Dawn Chorus

Are you in the mood for an angel love tale? I have a brand new short story — Dawn Chorus — out in Kraxon Magazine. Kraxon specializes in flash length science fiction and fantasy stories, 1000 words each. If you’re looking for a nice monthly dose of bite-sized fiction, check it out!

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Aliens – The Truth Is Coming

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I have a short story out this week in a brand new anthology by Tickety Boo Press, UK. Aliens – The Truth Is Coming has a great line up of authors, with a wide variety of takes on the theme.

From the publisher:

Many of us look up into the wondrous night sky and know that we are looking at a galaxy full of life. It doesn’t matter that we haven’t discovered definitive proof of it yet – we know it’s out there and, perhaps, looking back at us, wondering the same thing in return.

The stories in this anthology explore myriad ideas of what ‘extra-terrestrial’ could mean. Not only to humanity, but to individuals. 

You will read stories of invasion, stories of loss and discovery, stories of trickery and subjugation, and so much more.
This anthology throws the doors wide open, and all you need do is step through… 

And here are the authors:

Foreword and Acknowledgements by Andrew Angel

Stories:

In Plain Sight by Juliana Spink Mills

Geometry by Alex Davis

Gods of the Ice Planet by Adrian Tchaikovsky

Island Visit by Nathan Hystad

Even the Klin Are Only Human by Bryn Fortey

A New Dawn by Liz Gruder

Rent by Steven Poore

Salvage by MJ Kobernus

The Devil’s Rock by William Anderson

The Man Who Wasn’t Dead by Terry Grimwood

We Three Remain by Stewart Hotston

Welcome to Cosmic Journey by Michael Chandos

The Zoo of Dark Creatures by Leslie J Anderson

Here by Tim James

 

You can find the anthology on Amazon UK and Amazon US.

Write ’Em Up(dates)

True fact: once I wrote an entire novel to a 2-song soundtrack consisting entirely of Fall Out Boy’s Immortals and My Songs Know What You Did In the Dark (Light Em Up). There, aren’t you glad you know that now?

So what’s new or old on the writing front, soundtracks aside? I handed in the final pre-publisher’s-edits version of Heart Blade around a month ago. Sometime over summer I should be getting revision notes back from my editor, the lovely and very talented Teresa Edgerton. This is both exciting and terrifying. I’ve had lots of great peer beta readers and critique partners, but this will be my first professional edit. Gulp.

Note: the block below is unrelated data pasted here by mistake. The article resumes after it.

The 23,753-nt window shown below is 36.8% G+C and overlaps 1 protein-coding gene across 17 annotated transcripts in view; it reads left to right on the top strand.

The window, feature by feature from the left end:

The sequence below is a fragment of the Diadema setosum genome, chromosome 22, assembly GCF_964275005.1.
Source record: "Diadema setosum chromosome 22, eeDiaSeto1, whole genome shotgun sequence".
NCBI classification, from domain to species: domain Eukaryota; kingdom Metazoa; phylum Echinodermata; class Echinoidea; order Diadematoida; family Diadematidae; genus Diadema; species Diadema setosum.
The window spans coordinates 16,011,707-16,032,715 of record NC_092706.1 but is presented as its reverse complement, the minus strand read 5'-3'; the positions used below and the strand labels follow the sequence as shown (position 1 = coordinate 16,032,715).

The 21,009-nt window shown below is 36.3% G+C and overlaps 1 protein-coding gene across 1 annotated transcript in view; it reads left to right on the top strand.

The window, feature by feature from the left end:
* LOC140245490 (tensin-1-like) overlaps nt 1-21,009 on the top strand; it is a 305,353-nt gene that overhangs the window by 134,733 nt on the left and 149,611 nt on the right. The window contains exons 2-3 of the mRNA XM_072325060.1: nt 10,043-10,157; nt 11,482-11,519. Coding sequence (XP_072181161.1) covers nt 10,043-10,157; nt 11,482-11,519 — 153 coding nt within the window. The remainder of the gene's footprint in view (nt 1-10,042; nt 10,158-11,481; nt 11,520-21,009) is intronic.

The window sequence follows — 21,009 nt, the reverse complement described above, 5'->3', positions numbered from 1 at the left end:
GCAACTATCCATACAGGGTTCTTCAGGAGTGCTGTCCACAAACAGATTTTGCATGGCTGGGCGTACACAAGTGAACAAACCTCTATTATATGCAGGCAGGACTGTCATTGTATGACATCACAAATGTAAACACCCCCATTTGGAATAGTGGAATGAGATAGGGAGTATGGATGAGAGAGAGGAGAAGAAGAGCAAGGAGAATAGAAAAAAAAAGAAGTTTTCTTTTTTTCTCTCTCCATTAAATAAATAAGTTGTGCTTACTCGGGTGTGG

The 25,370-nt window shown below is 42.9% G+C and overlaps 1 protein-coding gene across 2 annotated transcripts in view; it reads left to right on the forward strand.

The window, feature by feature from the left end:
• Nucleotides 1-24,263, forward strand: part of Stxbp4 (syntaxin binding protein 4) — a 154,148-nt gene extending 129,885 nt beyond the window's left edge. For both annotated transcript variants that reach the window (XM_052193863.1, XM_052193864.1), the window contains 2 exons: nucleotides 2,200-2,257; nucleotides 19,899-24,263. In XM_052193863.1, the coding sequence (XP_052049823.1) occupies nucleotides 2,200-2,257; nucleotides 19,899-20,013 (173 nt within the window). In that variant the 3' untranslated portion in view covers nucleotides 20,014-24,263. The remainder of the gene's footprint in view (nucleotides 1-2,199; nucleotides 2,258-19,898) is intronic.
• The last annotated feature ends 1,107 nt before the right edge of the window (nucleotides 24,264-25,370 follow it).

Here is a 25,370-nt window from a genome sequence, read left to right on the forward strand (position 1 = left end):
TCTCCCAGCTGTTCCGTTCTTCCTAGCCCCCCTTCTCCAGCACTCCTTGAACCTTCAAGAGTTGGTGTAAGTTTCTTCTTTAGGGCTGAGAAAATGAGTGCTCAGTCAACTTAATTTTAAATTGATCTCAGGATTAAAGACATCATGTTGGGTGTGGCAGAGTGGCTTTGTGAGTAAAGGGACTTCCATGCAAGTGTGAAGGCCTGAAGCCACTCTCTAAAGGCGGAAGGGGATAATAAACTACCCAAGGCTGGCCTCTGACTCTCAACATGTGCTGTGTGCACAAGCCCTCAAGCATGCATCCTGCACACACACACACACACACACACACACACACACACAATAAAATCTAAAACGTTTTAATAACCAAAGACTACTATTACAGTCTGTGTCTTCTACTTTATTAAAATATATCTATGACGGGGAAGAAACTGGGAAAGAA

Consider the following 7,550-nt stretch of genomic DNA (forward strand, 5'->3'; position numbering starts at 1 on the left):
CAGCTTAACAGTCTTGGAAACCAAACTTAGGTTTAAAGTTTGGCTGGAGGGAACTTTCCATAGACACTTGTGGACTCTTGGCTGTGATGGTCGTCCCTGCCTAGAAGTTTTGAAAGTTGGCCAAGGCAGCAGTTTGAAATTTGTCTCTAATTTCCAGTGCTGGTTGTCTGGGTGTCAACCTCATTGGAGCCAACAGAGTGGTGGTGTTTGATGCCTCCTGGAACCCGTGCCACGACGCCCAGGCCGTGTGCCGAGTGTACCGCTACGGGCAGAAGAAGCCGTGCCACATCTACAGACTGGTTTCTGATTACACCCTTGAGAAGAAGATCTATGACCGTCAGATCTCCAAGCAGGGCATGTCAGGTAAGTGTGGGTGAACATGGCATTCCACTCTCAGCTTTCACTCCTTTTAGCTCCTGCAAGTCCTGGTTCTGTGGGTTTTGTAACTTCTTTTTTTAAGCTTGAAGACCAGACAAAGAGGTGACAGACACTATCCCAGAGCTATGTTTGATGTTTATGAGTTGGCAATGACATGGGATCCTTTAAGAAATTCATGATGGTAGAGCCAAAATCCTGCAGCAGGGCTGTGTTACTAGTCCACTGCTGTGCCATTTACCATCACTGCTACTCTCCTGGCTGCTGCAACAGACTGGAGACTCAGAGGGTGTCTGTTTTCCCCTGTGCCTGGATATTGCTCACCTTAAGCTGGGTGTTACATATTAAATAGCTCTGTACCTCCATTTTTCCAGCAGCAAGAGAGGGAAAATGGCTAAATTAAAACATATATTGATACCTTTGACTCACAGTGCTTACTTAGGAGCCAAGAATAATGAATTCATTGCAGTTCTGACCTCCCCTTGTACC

In the meantime, I have a short story to revise for a fantasy anthology that will be out at the end of the year with Heart Blade’s publisher Woodbridge Press. The anthology has a truly great line up of authors, and I’m thrilled to be in it. I also have a new novel I’m working on, a science fantasy YA. I’m coming up to the halfway point on this one, and hoping to get a first draft nailed down before things start to get real with Heart Blade.

In blogging news, I’m putting my Spotlight interview series temporarily on hold. But only because I’ve joined the sffworld.com team and will hopefully be doing lots of interviews for them instead. I’m really pleased about this, since I love their website, and am looking forward to working with the SFF World team.

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Writing perch during a quick June trip to visit family in Brazil.

 

One last snippet of writing news I forgot to share back in May: I won the April 300-word writing challenge on sffchronicles.com. This is really cool as there are so many talented writers on the Chrons, and competition is always fierce! The 300-word challenges are open to any speculative genre and run off a visual prompt. This time the prompt was a photo of a bird’s skeleton. Here’s my winning entry; it’s a bit dark and not very summery, but I hope you enjoy it.

  

Tiny Bones

I crouch down in the garden, poke them with a stick. Small things, wispy and fragile. “Just a bird,” they would say. “Leave it alone, Sarah. It’s just a dead bird.” 

It’s raining again. There’s been nothing but grey since the Weeping began. I haven’t seen the sun in over two years. I hate this rain, the feel and the smell of it. It trickles off the bird bones and sinks silently into the moss. 

The bones are truly minute. If I picked them up, I could cradle them in my hand.

I wanted to cradle Sam, too, but they wouldn’t let me. He was so small when he was taken. Not even a proper baby yet. He never felt any pain, they told me. But what do they know? What do they really know of tiny bones and hearts and souls? 

He was the fifth, this year alone. Since the Weeping, no child lives in this aging compound of ours. One by one, fading, failing. In this diseased world, we scream and rage, but still the silent killer strikes, deadly accurate, picking off our young ones one by one. 

We bury the bones, bury them deep in the hidden place so they can’t come back, not like Marion’s Ava who killed three people before we trapped her in blankets and ran her through the wood chipper.